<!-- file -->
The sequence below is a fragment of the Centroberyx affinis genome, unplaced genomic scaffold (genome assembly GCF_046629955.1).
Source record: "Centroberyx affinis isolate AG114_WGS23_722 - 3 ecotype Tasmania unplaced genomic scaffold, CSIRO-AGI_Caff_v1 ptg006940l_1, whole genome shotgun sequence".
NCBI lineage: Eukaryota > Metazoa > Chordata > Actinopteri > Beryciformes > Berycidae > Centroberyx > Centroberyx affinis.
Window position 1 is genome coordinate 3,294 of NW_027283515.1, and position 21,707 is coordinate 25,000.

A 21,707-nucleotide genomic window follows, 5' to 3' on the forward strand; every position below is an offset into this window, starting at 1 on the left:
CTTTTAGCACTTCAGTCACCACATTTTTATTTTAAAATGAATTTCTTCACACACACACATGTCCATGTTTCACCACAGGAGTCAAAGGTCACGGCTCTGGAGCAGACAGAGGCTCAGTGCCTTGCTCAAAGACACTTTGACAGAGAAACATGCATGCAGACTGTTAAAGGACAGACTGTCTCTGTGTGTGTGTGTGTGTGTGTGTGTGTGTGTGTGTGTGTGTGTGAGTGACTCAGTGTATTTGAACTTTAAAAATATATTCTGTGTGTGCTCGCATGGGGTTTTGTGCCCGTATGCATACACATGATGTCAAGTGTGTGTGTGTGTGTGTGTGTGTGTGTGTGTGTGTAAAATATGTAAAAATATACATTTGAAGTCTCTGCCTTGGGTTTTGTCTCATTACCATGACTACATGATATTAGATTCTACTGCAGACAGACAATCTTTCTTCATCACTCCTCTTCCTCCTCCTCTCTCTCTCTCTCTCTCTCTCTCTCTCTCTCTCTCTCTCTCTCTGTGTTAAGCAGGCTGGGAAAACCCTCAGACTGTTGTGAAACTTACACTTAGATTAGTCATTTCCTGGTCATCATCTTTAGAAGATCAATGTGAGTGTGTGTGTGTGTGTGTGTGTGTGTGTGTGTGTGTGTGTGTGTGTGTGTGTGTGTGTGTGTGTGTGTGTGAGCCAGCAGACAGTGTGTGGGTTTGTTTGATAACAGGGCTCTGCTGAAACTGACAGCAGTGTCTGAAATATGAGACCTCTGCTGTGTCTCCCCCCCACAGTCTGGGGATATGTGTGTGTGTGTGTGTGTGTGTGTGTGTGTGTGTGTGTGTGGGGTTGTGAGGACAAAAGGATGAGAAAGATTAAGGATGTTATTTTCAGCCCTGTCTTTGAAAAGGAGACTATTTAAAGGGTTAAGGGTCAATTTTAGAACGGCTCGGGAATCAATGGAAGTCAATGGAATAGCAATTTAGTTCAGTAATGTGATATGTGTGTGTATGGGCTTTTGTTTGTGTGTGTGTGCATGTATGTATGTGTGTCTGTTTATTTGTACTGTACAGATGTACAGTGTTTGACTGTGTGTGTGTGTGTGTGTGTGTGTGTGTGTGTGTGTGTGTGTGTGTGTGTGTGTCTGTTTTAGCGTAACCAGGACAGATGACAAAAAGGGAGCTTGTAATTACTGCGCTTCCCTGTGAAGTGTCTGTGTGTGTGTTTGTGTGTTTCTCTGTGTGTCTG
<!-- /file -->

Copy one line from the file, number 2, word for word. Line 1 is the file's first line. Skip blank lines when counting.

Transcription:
Source record: "Centroberyx affinis isolate AG114_WGS23_722 - 3 ecotype Tasmania unplaced genomic scaffold, CSIRO-AGI_Caff_v1 ptg006940l_1, whole genome shotgun sequence".